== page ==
The Main Reasons Why It Is Dangerous to Own Rental Properties in Your Own Name

Every day I will have conversations with many families that have concerns about passing their assets to their loved ones without any government intrusions, that have concerns about their estate not paying any taxes, and protecting their assets from any unnecessary costs and the probate court process. However, many families fail to discuss an extremely important aspect of estate planning, which is protecting your assets while you are alive.

I was speaking with a family recently that owned a number of rental properties. In fact, this had created a quite comfortable residual income for them each month. However, they also explained that there were many headaches that come with being a landlord. As our discussion continued I asked this family how was their ownership of these rental properties titled? This couple informed me that these properties are titled in their own name.

Owning real estate and rental properties can be a very lucrative investment for a family and create a residual income when the investment is handled properly. However, one of the most dangerous things that you can do for yourself and your family’s future is titling rental properties in your own name. The main reason is that if a tenant were to slip and fall on the property or be harmed in some other way as a result of your own negligence, then you could be sued for damages. In addition, all of your personal assets are at risk. The former tenant that sued you could seize nearly all of your personal assets to satisfy the judgment that was issued against you. Also, another important reason is that should your rental properties be subject to foreclosure, the creditor could go after your personal assets for any deficiency judgment between the amount the rental property sold for and the outstanding balance on the mortgage.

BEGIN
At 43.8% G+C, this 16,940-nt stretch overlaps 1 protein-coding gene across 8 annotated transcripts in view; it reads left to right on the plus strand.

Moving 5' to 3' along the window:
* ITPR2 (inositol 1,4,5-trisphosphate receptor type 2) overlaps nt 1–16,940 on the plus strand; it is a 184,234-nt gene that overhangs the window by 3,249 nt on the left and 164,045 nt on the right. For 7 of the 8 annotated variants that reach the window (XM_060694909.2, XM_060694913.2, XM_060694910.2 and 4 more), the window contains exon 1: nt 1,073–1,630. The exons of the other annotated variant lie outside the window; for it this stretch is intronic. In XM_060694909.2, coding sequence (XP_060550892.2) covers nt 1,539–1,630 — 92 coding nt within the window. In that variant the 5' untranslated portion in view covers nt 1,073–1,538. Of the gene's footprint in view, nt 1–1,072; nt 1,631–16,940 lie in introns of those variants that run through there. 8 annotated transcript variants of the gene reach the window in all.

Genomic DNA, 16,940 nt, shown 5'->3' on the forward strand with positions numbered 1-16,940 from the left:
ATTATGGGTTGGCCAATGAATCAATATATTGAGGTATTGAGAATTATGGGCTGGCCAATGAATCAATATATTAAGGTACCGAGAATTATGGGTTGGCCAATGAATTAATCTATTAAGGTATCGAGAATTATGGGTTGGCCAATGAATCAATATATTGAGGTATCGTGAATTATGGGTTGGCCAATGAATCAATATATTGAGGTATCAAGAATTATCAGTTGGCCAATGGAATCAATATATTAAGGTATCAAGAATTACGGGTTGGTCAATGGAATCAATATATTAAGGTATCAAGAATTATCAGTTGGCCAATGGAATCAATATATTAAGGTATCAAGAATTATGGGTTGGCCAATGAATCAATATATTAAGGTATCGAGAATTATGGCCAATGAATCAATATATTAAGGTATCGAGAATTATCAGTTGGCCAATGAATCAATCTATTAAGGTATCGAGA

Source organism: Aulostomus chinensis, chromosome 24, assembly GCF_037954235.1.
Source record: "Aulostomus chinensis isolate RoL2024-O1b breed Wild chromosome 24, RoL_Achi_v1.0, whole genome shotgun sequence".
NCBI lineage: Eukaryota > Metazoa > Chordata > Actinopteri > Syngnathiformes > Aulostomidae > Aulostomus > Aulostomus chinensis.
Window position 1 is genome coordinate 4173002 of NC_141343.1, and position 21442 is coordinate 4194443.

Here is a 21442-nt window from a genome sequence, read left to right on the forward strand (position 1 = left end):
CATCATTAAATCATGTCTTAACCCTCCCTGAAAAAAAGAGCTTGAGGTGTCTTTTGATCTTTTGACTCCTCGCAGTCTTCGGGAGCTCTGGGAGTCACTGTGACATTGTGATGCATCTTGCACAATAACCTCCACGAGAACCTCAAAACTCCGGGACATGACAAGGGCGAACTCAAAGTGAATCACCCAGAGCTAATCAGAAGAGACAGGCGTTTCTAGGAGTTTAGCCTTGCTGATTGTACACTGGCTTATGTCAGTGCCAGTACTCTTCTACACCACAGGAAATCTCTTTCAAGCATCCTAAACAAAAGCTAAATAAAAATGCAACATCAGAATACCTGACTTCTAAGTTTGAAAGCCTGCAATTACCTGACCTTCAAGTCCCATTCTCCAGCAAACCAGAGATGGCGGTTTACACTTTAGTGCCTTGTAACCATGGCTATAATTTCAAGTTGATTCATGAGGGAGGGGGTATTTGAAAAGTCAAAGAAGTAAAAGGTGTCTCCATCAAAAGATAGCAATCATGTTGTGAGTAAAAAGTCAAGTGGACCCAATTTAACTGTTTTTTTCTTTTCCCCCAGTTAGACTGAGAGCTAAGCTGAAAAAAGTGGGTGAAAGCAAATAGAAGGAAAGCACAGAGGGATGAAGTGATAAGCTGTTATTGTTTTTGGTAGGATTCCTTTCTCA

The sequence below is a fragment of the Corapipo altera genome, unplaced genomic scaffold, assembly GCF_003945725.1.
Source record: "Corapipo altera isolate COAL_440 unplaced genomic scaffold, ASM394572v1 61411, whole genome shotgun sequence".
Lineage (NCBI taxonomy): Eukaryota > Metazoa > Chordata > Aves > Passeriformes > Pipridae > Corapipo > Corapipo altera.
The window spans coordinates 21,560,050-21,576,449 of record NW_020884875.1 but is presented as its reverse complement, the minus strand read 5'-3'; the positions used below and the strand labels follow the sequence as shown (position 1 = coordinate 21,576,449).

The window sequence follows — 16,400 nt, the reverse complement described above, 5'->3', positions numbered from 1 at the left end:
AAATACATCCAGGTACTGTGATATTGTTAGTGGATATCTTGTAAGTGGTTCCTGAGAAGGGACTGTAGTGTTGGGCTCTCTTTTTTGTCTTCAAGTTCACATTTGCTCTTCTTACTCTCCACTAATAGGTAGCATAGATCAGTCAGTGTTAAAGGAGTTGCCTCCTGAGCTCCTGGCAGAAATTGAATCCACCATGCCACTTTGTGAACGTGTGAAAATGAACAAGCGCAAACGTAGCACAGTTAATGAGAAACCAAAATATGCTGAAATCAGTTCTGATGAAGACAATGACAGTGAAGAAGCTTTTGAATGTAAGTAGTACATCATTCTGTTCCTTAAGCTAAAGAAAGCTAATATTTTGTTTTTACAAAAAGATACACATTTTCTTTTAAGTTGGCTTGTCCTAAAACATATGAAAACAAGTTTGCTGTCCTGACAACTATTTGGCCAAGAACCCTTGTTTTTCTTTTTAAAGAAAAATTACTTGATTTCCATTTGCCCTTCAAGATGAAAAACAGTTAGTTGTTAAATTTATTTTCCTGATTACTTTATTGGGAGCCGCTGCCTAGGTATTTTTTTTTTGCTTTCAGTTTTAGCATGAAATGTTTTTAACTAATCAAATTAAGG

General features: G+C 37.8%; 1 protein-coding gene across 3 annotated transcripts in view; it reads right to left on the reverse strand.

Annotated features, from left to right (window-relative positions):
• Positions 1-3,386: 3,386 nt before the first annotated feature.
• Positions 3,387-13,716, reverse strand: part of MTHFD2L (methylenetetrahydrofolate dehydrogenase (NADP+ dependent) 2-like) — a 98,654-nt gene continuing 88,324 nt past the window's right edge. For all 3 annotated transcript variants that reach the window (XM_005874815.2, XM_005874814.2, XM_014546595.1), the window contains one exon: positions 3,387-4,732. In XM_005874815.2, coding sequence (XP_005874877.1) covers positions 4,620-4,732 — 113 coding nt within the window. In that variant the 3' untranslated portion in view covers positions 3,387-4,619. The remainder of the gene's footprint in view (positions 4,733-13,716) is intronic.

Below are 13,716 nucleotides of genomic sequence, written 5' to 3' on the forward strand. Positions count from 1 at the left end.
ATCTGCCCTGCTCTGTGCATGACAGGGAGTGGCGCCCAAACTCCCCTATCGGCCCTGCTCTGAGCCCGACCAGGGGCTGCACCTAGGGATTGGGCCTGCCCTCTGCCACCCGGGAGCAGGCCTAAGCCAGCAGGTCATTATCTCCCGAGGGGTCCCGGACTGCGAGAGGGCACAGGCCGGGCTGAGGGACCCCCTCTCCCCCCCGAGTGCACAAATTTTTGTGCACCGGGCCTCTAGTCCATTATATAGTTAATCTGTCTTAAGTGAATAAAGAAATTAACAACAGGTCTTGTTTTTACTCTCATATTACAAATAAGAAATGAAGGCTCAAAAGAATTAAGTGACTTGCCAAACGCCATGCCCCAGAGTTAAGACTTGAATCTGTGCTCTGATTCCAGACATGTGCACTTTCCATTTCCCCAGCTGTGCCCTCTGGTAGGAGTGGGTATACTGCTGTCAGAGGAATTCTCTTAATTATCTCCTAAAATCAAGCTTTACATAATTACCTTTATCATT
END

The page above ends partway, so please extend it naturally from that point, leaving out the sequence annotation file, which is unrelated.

Therefore, when I was speaking with this family regarding their estate planning concerns and needs, I also proposed a solution to set up a Limited Liability Company (LLC) in addition to their Revocable Living Trust, Will, Durable Power of Attorney, Health Care Power of Attorney, and Living Will. I explained to this family that if we set up an LLC, which is a separate legal entity, and the LLC owned these rental properties that only the assets of the LLC would be at risk for loss in the event of a lawsuit. In addition, and more importantly, their personal assets would never be at risk to loss from a lawsuit as a result of liability concerning one of their rental properties.

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